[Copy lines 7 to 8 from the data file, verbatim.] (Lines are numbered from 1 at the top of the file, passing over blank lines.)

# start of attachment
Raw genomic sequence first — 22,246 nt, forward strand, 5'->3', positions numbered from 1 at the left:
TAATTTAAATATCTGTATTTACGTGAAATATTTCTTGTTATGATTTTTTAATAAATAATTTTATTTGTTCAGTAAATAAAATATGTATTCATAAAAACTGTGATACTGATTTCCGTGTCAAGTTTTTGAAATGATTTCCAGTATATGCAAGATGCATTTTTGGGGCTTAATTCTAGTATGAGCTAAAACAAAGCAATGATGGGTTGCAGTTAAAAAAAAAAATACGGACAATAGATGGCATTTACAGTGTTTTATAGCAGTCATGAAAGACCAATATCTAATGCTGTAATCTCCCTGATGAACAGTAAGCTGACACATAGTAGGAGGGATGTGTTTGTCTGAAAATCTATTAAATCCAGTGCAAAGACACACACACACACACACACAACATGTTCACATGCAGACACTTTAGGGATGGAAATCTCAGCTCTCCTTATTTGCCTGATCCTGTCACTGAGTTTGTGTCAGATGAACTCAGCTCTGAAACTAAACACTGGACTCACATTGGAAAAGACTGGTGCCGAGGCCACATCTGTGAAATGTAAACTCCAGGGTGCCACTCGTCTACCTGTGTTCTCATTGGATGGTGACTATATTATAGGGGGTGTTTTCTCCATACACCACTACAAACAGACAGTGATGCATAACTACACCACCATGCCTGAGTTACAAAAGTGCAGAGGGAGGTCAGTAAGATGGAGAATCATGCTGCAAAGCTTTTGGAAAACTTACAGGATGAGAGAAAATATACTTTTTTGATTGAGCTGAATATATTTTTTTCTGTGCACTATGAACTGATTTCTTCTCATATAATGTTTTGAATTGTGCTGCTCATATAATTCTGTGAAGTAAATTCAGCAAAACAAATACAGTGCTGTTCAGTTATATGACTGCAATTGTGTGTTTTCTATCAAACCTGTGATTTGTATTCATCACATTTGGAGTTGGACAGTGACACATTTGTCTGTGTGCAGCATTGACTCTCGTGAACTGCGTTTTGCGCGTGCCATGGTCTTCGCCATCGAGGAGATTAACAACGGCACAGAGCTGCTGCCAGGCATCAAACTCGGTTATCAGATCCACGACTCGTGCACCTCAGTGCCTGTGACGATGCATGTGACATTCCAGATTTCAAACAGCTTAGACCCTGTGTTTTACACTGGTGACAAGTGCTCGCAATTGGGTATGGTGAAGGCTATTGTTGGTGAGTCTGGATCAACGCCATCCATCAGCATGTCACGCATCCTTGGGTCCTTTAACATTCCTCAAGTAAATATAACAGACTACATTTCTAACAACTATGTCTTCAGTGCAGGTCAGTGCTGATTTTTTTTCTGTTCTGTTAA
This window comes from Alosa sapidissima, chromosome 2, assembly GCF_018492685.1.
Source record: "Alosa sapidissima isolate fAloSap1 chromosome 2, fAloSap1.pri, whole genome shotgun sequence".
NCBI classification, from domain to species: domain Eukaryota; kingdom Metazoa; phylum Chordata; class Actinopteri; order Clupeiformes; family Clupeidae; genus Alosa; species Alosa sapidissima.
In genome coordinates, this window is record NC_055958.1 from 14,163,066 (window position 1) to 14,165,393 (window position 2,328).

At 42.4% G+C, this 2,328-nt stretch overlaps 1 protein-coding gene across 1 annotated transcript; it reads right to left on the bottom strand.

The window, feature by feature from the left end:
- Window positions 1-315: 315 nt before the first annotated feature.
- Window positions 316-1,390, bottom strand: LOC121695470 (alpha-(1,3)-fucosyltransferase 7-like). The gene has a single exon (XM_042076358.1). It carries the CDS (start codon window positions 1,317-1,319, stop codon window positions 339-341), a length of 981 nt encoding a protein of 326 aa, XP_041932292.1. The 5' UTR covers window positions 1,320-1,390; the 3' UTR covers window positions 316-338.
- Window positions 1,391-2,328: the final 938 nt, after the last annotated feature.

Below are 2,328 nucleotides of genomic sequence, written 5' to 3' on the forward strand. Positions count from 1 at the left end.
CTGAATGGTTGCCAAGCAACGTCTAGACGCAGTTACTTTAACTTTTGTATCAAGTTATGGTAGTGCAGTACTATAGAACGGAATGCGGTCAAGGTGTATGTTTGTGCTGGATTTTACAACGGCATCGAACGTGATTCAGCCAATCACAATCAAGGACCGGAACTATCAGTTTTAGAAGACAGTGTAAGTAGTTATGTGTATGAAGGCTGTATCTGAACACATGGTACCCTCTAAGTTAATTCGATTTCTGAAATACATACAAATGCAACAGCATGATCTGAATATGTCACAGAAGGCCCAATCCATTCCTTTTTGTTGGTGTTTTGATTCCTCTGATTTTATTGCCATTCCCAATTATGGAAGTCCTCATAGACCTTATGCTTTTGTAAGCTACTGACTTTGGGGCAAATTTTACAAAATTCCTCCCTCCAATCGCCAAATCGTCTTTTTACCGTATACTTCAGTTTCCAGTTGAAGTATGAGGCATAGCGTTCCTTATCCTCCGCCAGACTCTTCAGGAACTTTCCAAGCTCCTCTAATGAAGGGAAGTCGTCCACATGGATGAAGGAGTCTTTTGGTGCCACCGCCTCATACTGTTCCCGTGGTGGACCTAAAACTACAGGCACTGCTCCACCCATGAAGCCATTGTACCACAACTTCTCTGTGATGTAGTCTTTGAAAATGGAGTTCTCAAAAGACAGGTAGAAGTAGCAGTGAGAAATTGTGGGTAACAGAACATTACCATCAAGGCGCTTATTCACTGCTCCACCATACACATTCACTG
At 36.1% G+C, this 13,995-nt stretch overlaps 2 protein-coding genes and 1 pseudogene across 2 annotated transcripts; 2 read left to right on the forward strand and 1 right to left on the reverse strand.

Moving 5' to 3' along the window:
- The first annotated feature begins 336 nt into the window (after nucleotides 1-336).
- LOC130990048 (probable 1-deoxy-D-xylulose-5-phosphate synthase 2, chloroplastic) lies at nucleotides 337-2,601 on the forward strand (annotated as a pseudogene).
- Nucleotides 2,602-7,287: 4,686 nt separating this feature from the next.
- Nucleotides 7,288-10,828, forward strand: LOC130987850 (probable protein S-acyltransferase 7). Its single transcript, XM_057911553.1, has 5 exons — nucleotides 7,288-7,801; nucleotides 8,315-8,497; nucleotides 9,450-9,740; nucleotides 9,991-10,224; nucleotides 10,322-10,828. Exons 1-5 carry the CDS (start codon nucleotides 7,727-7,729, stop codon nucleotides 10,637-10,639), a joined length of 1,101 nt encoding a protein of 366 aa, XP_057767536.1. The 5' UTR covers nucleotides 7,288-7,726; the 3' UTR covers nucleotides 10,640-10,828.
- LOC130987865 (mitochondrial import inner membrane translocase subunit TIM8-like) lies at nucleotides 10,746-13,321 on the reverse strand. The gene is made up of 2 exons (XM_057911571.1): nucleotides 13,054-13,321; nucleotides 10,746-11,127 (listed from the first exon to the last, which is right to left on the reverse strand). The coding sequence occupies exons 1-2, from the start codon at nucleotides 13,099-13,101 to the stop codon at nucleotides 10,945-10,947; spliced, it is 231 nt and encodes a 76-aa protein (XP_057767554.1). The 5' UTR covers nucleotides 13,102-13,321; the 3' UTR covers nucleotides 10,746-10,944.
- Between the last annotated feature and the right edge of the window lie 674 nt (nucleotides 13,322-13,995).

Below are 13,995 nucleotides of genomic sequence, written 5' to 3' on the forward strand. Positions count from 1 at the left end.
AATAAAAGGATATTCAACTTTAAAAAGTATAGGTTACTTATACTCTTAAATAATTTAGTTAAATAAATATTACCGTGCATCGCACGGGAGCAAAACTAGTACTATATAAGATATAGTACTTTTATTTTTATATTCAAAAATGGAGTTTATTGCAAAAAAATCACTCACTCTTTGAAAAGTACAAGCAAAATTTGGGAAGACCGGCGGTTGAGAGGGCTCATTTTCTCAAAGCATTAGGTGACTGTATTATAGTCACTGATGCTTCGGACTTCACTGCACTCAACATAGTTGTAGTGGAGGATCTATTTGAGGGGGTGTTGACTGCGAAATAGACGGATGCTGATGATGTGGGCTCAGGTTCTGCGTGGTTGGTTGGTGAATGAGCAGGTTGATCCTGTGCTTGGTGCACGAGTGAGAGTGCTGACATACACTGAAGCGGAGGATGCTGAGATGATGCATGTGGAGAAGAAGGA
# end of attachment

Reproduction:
At 42.4% G+C, this 2,328-nt stretch overlaps 1 protein-coding gene across 1 annotated transcript; it reads right to left on the bottom strand.

The window, feature by feature from the left end: